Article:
If you have a domestic partner, you certainly need a will to pass on property to that person. Otherwise, everything might go to blood relatives, and your partner might be left with nothing.

Singles: Even if don’t have a partner or children, you still need a will to let your wishes be known and to prevent family fights over who gets what. No matter how well you think your family members might get along, every estate planning attorney I know says it’s surprising what people will argue about when things are being sorted out after someone dies.

Plus, you need to name an executor to administer your estate and track down your heirs. That should be someone you know and trust rather than someone named by a judge to handle the task.

How to get a will

Ideally, you should work with an estate planning attorney to draft a will and other essential documents such as a living will and power of attorney for you. An attorney will ensure that these documents are tailored to your specific situation, adhere to state laws and are properly signed and notarized to be valid.

It could cost you a few hundred dollars to more than $1,000 to have estate planning documents drafted, depending on how complicated your situation is. But it will definitely be money well spent because these documents will spare your loved ones from the emotional turmoil of having to figure out your wishes on their own and the financial fallout from having to go to court to sort out issues that can arise if you didn’t have these documents.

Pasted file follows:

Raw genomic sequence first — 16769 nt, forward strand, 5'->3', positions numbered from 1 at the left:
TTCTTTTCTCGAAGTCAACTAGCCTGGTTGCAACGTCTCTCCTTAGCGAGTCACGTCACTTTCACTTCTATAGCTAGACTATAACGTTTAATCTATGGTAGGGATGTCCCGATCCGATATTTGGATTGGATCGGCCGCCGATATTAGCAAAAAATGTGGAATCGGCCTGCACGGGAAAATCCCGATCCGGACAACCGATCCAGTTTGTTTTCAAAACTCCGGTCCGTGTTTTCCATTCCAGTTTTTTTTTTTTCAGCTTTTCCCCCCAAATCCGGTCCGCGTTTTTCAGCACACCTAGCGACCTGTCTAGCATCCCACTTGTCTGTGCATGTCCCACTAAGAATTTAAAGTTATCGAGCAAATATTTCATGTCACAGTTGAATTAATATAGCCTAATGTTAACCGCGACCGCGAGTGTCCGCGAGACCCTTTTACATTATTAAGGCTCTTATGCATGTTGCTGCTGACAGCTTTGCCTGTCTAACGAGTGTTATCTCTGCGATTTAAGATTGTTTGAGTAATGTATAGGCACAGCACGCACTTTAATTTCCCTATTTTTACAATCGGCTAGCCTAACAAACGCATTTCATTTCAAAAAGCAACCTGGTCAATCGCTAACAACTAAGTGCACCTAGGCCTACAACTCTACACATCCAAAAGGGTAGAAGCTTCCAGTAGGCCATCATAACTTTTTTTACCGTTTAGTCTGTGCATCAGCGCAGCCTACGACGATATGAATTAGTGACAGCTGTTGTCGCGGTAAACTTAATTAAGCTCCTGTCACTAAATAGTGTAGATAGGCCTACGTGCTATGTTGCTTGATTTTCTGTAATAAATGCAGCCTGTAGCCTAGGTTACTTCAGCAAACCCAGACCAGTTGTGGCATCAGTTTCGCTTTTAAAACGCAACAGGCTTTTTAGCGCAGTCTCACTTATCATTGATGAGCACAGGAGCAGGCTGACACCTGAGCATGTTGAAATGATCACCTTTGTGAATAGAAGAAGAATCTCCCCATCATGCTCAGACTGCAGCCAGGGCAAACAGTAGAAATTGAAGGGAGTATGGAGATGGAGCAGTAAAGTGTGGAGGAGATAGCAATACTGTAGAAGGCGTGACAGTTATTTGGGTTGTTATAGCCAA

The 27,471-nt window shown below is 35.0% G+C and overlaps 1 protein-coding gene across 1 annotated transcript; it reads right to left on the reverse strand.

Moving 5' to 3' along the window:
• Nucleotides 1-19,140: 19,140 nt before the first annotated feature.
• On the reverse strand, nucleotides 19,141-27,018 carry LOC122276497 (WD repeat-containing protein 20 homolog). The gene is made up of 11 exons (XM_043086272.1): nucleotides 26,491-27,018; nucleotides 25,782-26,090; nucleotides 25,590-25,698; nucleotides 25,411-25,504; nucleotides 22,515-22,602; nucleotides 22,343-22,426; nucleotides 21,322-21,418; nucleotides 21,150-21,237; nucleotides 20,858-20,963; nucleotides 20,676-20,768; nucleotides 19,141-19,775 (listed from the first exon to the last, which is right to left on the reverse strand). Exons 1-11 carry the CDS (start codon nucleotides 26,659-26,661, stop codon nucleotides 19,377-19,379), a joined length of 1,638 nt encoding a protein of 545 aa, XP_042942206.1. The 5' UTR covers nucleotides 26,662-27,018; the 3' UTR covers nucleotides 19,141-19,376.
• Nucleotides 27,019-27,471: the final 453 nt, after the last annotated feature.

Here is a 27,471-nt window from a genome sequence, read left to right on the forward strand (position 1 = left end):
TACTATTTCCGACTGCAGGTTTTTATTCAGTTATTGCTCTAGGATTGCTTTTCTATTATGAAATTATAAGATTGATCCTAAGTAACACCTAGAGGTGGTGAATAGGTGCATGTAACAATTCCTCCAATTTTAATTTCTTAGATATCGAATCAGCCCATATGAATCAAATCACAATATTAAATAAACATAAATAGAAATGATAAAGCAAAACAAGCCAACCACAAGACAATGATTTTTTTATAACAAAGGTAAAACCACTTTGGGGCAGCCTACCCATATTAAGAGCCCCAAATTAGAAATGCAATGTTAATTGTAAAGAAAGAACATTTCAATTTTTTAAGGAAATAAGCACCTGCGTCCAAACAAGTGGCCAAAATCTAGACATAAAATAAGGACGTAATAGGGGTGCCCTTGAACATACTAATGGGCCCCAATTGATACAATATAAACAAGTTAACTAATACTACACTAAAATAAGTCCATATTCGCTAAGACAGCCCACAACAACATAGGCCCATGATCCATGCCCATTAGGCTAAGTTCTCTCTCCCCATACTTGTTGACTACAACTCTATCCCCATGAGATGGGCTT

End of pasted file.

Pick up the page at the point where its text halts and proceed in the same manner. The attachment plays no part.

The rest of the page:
You can find an estate planning attorney by searching your state bar association’s online membership database or by asking friends or family for a recommendation.

If you can’t afford to hire an attorney, there are more affordable options. You can write your own will, but you have to do it entirely by hand, sign it and date it. However, it might not stand up in court as well as a will drafted by an attorney. It also might not cover all of the bases you need to cover because you’re not an attorney and don’t have experience writing wills.

The better option would be to use downloadable, fill-in-the blank will. You can find both free and low-cost options online.

Free will options:

  • State bar associations offer free, downloadable wills. Search your state’s name, “bar association” and “free will.”
  • Fabric, which is an online life insurance company, offers free wills. It also allows you to put the final arrangements you want into writing.
  • FreeWill offers a free printable will, as well as free advance health care directives and durable financial power of attorney documents.

Low-cost options: 

  • Trust & Will offers a customizable will starting at $69 and will mail a bound copy to you, along with state-specific instructions on how to make it legally valid. It also has a living trust product that starts at $399.
  • Nolo’s Quicken WillMaker & Trust includes a will, living trust, health care directive and power of attorney for $89.
  • LegalZoom offers a basic will starting at $89 and an estate plan bundle starting at $179 that includes a will, living will, power of attorney and access to advice from an attorney for a year.

Once you get a will and other estate planning documents, let your loved ones know where they are. It won’t do anyone any good if no one knows that you’ve had these documents drafted and don’t know how to find them.